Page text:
Prematurity: Taking a Public Health Approach
By Mike R. Fraser, PhD
Several months ago I had the chance to visit our good partners at the March of Dimes at their national headquarters in White Plains, New York. In their offices is a fascinating display on the March of Dimes’ successful history fighting polio and their current campaign to prevent premature birth. At the center of the display is an “Iron Lung” – a reminder of what many patients had to go through to stay alive in their own battles against polio. And next to it, though much smaller, is an “Isolette” machine – an incubator – something many of us are much more used to seeing these days in our hospitals than an iron lung.
The iron lung and the incubator were striking reminders to me of our investments in and hopes for medical solutions to our most pressing health problems. Both machines have saved the lives of hundreds of thousands. Both machines represent the best of the science of their times. We have a lot to be thankful for as we look at the technological advances that have led to the eradication of polio and our expert care of the many babies born prematurely, and their mothers, today.
But also in the display were posters highlighting health promotion messages and sharing public health messages related to both polio (then) and prematurity (now). No plugs needed, no complicated monitoring required, these low-cost health promotion interventions caught my eye. There were photos of people talking to one another and sharing health information in living rooms, in exam rooms, in classrooms. These low-cost techniques highlighted the public health approaches to addressing both polio and prematurity which included population based health information sharing and community mobilization around pressing health issues. While not as flashy, and admittedly without the beeps and blips of medical technology, it struck me that these public health “technologies” were equally important in saving lives and preventing disease.
The Institute of Medicine estimated that an infant born prematurely in 2005 cost the United States $51,600 each for a total annual cost of $26.2 billion dollars. The report also estimates that the average first-year medical costs, including both inpatient and outpatient care, were about 10 times higher for preterm babies ($32,325) than for full-term infants ($3,325). Wow. If we could even reduce prematurity rates by just 10 percent we’re talking about substantial improvements in both quality of life for infants and their families, and significant savings in medical and economic costs related to treating and caring for premature births.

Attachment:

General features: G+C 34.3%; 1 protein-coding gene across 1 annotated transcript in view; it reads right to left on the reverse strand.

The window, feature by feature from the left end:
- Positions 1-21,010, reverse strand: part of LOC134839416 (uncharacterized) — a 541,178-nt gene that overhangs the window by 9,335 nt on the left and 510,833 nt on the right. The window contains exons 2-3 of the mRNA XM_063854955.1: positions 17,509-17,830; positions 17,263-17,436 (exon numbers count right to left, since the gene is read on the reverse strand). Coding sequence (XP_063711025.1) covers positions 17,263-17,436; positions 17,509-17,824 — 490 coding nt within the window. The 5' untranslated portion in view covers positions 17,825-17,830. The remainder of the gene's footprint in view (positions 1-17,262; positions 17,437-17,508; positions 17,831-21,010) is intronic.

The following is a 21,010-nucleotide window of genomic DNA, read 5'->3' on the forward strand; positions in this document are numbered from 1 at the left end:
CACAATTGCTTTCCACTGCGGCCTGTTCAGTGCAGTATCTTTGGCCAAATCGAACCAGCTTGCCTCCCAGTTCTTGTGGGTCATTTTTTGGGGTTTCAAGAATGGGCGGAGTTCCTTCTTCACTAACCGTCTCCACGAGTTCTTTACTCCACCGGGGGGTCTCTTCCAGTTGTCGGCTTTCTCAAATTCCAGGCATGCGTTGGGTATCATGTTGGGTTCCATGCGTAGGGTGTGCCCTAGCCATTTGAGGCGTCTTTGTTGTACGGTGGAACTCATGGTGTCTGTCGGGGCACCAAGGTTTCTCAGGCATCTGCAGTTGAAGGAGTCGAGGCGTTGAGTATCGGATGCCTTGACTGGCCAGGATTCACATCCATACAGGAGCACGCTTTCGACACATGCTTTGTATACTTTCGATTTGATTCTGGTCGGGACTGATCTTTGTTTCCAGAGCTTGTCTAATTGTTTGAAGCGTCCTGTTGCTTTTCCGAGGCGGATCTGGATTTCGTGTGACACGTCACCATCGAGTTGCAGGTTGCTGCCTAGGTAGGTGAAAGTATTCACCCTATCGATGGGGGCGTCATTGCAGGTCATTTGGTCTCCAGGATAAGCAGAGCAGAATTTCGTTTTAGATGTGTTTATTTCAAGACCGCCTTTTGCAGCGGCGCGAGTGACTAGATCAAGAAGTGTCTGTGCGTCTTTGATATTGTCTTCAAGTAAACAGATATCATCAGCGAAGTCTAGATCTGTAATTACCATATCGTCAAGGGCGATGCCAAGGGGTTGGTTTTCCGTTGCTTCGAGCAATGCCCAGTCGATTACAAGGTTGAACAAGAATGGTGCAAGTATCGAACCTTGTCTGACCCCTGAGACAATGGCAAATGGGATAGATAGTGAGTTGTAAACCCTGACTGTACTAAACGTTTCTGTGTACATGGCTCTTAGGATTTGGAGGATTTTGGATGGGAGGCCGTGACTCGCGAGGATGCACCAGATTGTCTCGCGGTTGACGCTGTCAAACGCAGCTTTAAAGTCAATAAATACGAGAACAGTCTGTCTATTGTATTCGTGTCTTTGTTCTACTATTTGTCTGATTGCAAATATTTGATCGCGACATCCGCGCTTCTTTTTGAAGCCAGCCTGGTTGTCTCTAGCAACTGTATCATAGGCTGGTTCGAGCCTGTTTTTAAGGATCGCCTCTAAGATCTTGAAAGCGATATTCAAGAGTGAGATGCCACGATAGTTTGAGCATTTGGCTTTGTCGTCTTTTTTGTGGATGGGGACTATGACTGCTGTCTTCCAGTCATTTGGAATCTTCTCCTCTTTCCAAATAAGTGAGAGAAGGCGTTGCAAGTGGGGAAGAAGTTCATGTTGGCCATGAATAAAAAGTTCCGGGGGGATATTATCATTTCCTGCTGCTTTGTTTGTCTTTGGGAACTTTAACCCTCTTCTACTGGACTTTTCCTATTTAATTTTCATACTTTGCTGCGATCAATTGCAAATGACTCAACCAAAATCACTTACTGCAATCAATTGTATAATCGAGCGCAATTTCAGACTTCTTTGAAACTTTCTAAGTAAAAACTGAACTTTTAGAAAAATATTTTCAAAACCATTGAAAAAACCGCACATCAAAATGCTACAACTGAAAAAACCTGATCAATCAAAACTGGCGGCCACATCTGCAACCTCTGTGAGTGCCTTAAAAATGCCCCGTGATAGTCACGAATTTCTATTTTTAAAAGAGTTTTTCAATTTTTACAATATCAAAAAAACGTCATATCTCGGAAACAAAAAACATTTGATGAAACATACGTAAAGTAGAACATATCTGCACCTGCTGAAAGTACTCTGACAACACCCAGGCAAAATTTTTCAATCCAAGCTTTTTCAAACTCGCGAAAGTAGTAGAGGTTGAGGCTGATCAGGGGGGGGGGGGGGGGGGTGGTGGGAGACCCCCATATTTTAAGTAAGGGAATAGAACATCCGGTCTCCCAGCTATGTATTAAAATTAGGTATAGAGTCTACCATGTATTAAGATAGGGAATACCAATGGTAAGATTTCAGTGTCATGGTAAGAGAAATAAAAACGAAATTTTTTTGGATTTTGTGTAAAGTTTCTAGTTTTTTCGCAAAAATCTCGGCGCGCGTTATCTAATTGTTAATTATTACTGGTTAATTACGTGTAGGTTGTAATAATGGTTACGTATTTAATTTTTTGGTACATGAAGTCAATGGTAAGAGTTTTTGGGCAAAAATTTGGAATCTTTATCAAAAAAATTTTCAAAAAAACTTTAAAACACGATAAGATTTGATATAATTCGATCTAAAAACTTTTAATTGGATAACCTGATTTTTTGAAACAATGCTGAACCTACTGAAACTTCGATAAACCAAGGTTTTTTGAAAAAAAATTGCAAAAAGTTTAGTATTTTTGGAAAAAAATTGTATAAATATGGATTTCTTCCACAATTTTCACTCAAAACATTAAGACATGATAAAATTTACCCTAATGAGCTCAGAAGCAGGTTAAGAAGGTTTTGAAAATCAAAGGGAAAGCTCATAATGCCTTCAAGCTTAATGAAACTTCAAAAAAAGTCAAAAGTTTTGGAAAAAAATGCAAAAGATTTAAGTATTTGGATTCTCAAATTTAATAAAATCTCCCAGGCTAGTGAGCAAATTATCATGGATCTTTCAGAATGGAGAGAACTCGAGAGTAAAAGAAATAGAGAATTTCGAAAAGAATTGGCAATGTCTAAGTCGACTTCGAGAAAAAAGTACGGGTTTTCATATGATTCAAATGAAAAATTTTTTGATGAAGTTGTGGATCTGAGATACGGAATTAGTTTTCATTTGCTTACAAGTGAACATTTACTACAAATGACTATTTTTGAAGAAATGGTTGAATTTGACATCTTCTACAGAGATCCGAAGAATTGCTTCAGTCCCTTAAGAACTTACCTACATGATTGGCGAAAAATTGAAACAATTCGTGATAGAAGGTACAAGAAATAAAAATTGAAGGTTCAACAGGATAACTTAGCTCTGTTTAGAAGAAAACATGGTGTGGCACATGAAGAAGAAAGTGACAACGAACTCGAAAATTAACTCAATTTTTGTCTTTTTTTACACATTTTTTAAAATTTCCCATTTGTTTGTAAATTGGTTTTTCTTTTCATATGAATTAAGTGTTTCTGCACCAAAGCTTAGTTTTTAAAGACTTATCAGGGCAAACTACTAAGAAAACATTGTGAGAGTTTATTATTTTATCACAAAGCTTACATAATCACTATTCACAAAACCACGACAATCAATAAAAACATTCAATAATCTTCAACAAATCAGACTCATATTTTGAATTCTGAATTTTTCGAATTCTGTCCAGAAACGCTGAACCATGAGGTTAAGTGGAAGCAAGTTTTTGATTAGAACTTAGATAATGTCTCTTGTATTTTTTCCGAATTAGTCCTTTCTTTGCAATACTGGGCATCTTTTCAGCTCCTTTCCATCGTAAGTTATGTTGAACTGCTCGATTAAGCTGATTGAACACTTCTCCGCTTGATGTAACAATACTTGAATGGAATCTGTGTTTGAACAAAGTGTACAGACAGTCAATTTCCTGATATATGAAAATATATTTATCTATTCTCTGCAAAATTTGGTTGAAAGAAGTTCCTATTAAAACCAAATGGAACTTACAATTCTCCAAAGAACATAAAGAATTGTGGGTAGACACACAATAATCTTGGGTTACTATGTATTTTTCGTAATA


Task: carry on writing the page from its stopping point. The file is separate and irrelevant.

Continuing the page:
While technological advances improve the way we treat and care for our tiniest citizen and their families, the time is now to recommit ourselves to the low-cost, high-yield interventions that we know are effective in preventing premature birth. We know that late or no prenatal care, using alcohol and illegal drugs, and smoking increase the risk of premature birth. We also know that stress, including the stress of racism, lack of social support, exposure to domestic violence and abuse, increase the risk of a premature birth. These are risks for which we have effective public health interventions but our opportunities to use them are compromised by budget cuts, staffing shortages, and lack of political will to support public health programs serving women, children and families.
Those of us who spend our lives advocating for maternal and child health programs should be concerned by the rising rates of prematurity in our nation. Equipped with public health interventions that work we know we can help reduce the social and economic costs of prematurity. As we look to new ways of preventing premature birth can we imagine a day when an iron lung and an Isolette are both uncommon sights to future generations of Americans? I can, and with all of us working together to raise awareness of and support for public health approaches to prevent premature birth I know we can get there.